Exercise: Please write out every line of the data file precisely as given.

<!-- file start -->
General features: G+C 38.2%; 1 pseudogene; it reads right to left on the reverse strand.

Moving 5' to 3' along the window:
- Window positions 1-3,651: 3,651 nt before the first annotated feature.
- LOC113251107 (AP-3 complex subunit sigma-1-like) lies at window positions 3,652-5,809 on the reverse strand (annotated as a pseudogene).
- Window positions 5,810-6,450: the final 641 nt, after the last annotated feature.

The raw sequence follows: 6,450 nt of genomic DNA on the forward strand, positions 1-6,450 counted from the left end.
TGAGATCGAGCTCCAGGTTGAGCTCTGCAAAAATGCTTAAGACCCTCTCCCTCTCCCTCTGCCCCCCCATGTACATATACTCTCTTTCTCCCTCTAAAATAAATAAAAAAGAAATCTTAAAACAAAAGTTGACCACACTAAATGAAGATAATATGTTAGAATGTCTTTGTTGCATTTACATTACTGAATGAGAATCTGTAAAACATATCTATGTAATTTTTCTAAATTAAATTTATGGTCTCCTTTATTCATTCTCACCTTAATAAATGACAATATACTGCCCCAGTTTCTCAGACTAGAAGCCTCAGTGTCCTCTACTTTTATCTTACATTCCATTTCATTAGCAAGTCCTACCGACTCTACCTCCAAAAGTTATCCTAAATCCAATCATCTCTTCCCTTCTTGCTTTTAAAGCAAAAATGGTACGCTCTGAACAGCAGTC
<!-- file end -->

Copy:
General features: G+C 38.2%; 1 pseudogene; it reads right to left on the reverse strand.

Moving 5' to 3' along the window:
- Window positions 1-3,651: 3,651 nt before the first annotated feature.
- LOC113251107 (AP-3 complex subunit sigma-1-like) lies at window positions 3,652-5,809 on the reverse strand (annotated as a pseudogene).
- Window positions 5,810-6,450: the final 641 nt, after the last annotated feature.

The raw sequence follows: 6,450 nt of genomic DNA on the forward strand, positions 1-6,450 counted from the left end.
TGAGATCGAGCTCCAGGTTGAGCTCTGCAAAAATGCTTAAGACCCTCTCCCTCTCCCTCTGCCCCCCCATGTACATATACTCTCTTTCTCCCTCTAAAATAAATAAAAAAGAAATCTTAAAACAAAAGTTGACCACACTAAATGAAGATAATATGTTAGAATGTCTTTGTTGCATTTACATTACTGAATGAGAATCTGTAAAACATATCTATGTAATTTTTCTAAATTAAATTTATGGTCTCCTTTATTCATTCTCACCTTAATAAATGACAATATACTGCCCCAGTTTCTCAGACTAGAAGCCTCAGTGTCCTCTACTTTTATCTTACATTCCATTTCATTAGCAAGTCCTACCGACTCTACCTCCAAAAGTTATCCTAAATCCAATCATCTCTTCCCTTCTTGCTTTTAAAGCAAAAATGGTACGCTCTGAACAGCAGTC